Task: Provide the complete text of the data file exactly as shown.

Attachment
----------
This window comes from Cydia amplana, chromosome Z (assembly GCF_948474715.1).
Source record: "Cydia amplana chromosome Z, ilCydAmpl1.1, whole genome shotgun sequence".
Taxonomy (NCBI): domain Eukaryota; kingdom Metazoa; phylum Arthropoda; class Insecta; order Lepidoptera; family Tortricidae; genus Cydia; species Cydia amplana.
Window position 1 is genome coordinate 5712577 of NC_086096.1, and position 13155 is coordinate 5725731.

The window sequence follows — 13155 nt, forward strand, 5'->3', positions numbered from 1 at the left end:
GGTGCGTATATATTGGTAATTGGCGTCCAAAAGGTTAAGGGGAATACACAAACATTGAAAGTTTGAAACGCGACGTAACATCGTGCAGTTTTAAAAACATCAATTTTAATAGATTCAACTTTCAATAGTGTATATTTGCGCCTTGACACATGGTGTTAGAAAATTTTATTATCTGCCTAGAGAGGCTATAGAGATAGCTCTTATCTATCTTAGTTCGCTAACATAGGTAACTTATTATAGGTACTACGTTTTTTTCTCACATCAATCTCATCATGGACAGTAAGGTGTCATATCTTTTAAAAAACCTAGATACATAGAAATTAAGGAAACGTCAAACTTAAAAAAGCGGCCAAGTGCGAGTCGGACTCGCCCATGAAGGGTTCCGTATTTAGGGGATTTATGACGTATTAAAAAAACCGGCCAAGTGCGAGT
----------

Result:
This window comes from Cydia amplana, chromosome Z (assembly GCF_948474715.1).
Source record: "Cydia amplana chromosome Z, ilCydAmpl1.1, whole genome shotgun sequence".
Taxonomy (NCBI): domain Eukaryota; kingdom Metazoa; phylum Arthropoda; class Insecta; order Lepidoptera; family Tortricidae; genus Cydia; species Cydia amplana.
Window position 1 is genome coordinate 5712577 of NC_086096.1, and position 13155 is coordinate 5725731.

The window sequence follows — 13155 nt, forward strand, 5'->3', positions numbered from 1 at the left end:
GGTGCGTATATATTGGTAATTGGCGTCCAAAAGGTTAAGGGGAATACACAAACATTGAAAGTTTGAAACGCGACGTAACATCGTGCAGTTTTAAAAACATCAATTTTAATAGATTCAACTTTCAATAGTGTATATTTGCGCCTTGACACATGGTGTTAGAAAATTTTATTATCTGCCTAGAGAGGCTATAGAGATAGCTCTTATCTATCTTAGTTCGCTAACATAGGTAACTTATTATAGGTACTACGTTTTTTTCTCACATCAATCTCATCATGGACAGTAAGGTGTCATATCTTTTAAAAAACCTAGATACATAGAAATTAAGGAAACGTCAAACTTAAAAAAGCGGCCAAGTGCGAGTCGGACTCGCCCATGAAGGGTTCCGTATTTAGGGGATTTATGACGTATTAAAAAAACCGGCCAAGTGCGAGT